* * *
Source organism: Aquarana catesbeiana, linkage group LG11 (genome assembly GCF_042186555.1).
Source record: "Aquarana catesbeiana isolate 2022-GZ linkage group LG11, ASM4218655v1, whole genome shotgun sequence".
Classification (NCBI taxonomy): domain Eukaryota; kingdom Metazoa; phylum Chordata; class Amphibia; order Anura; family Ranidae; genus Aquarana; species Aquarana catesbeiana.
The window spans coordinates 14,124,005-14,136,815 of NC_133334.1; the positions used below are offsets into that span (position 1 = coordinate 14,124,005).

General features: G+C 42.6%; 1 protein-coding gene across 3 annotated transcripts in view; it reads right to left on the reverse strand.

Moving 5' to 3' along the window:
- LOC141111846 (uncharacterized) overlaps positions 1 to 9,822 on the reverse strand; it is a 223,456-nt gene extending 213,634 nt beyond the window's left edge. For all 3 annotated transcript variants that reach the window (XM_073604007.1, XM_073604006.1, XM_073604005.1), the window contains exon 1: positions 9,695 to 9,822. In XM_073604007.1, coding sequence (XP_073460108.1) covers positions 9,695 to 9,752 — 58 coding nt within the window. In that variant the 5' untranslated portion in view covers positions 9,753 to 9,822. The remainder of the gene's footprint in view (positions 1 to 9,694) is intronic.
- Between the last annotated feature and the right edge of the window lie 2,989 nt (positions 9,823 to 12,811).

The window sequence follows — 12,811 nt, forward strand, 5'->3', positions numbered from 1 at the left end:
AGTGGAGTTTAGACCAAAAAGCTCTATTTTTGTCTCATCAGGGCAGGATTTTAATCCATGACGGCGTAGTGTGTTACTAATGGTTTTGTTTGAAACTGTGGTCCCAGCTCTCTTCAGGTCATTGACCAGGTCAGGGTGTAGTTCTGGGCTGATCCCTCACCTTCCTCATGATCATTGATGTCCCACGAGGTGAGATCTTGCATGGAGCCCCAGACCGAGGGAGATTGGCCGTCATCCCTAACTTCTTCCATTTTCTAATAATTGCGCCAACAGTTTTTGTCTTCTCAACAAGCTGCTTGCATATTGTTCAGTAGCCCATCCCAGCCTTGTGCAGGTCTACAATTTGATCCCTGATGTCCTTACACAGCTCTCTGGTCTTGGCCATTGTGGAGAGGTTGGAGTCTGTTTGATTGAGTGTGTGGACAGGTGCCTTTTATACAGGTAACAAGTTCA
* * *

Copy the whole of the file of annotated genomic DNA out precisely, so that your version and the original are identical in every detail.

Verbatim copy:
Source organism: Aquarana catesbeiana, linkage group LG11 (genome assembly GCF_042186555.1).
Source record: "Aquarana catesbeiana isolate 2022-GZ linkage group LG11, ASM4218655v1, whole genome shotgun sequence".
Classification (NCBI taxonomy): domain Eukaryota; kingdom Metazoa; phylum Chordata; class Amphibia; order Anura; family Ranidae; genus Aquarana; species Aquarana catesbeiana.
The window spans coordinates 14,124,005-14,136,815 of NC_133334.1; the positions used below are offsets into that span (position 1 = coordinate 14,124,005).

General features: G+C 42.6%; 1 protein-coding gene across 3 annotated transcripts in view; it reads right to left on the reverse strand.

Moving 5' to 3' along the window:
- LOC141111846 (uncharacterized) overlaps positions 1 to 9,822 on the reverse strand; it is a 223,456-nt gene extending 213,634 nt beyond the window's left edge. For all 3 annotated transcript variants that reach the window (XM_073604007.1, XM_073604006.1, XM_073604005.1), the window contains exon 1: positions 9,695 to 9,822. In XM_073604007.1, coding sequence (XP_073460108.1) covers positions 9,695 to 9,752 — 58 coding nt within the window. In that variant the 5' untranslated portion in view covers positions 9,753 to 9,822. The remainder of the gene's footprint in view (positions 1 to 9,694) is intronic.
- Between the last annotated feature and the right edge of the window lie 2,989 nt (positions 9,823 to 12,811).

The window sequence follows — 12,811 nt, forward strand, 5'->3', positions numbered from 1 at the left end:
AGTGGAGTTTAGACCAAAAAGCTCTATTTTTGTCTCATCAGGGCAGGATTTTAATCCATGACGGCGTAGTGTGTTACTAATGGTTTTGTTTGAAACTGTGGTCCCAGCTCTCTTCAGGTCATTGACCAGGTCAGGGTGTAGTTCTGGGCTGATCCCTCACCTTCCTCATGATCATTGATGTCCCACGAGGTGAGATCTTGCATGGAGCCCCAGACCGAGGGAGATTGGCCGTCATCCCTAACTTCTTCCATTTTCTAATAATTGCGCCAACAGTTTTTGTCTTCTCAACAAGCTGCTTGCATATTGTTCAGTAGCCCATCCCAGCCTTGTGCAGGTCTACAATTTGATCCCTGATGTCCTTACACAGCTCTCTGGTCTTGGCCATTGTGGAGAGGTTGGAGTCTGTTTGATTGAGTGTGTGGACAGGTGCCTTTTATACAGGTAACAAGTTCA